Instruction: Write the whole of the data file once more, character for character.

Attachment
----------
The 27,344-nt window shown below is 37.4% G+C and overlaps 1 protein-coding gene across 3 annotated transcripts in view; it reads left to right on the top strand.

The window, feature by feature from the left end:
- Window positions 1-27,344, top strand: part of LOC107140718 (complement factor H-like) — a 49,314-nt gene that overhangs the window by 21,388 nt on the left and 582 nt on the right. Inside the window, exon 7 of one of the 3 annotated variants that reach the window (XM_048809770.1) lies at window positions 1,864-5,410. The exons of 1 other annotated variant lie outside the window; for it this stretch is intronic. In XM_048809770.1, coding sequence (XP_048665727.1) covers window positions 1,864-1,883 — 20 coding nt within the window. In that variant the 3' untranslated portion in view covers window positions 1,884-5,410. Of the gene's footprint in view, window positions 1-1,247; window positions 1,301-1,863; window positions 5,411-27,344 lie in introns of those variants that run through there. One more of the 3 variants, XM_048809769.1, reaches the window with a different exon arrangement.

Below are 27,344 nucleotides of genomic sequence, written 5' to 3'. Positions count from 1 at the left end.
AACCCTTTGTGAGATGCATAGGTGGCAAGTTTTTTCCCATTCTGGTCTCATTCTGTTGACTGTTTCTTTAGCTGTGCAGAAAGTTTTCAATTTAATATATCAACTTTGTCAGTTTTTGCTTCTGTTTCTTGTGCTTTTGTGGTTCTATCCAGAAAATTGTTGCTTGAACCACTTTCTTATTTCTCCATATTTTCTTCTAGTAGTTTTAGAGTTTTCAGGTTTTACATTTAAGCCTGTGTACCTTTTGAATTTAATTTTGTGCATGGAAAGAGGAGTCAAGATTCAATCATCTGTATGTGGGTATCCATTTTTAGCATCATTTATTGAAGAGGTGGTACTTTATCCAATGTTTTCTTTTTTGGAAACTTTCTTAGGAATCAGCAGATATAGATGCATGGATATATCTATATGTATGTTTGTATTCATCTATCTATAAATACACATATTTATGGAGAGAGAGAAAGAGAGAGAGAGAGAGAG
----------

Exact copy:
The 27,344-nt window shown below is 37.4% G+C and overlaps 1 protein-coding gene across 3 annotated transcripts in view; it reads left to right on the top strand.

The window, feature by feature from the left end:
- Window positions 1-27,344, top strand: part of LOC107140718 (complement factor H-like) — a 49,314-nt gene that overhangs the window by 21,388 nt on the left and 582 nt on the right. Inside the window, exon 7 of one of the 3 annotated variants that reach the window (XM_048809770.1) lies at window positions 1,864-5,410. The exons of 1 other annotated variant lie outside the window; for it this stretch is intronic. In XM_048809770.1, coding sequence (XP_048665727.1) covers window positions 1,864-1,883 — 20 coding nt within the window. In that variant the 3' untranslated portion in view covers window positions 1,884-5,410. Of the gene's footprint in view, window positions 1-1,247; window positions 1,301-1,863; window positions 5,411-27,344 lie in introns of those variants that run through there. One more of the 3 variants, XM_048809769.1, reaches the window with a different exon arrangement.

Below are 27,344 nucleotides of genomic sequence, written 5' to 3'. Positions count from 1 at the left end.
AACCCTTTGTGAGATGCATAGGTGGCAAGTTTTTTCCCATTCTGGTCTCATTCTGTTGACTGTTTCTTTAGCTGTGCAGAAAGTTTTCAATTTAATATATCAACTTTGTCAGTTTTTGCTTCTGTTTCTTGTGCTTTTGTGGTTCTATCCAGAAAATTGTTGCTTGAACCACTTTCTTATTTCTCCATATTTTCTTCTAGTAGTTTTAGAGTTTTCAGGTTTTACATTTAAGCCTGTGTACCTTTTGAATTTAATTTTGTGCATGGAAAGAGGAGTCAAGATTCAATCATCTGTATGTGGGTATCCATTTTTAGCATCATTTATTGAAGAGGTGGTACTTTATCCAATGTTTTCTTTTTTGGAAACTTTCTTAGGAATCAGCAGATATAGATGCATGGATATATCTATATGTATGTTTGTATTCATCTATCTATAAATACACATATTTATGGAGAGAGAGAAAGAGAGAGAGAGAGAGAG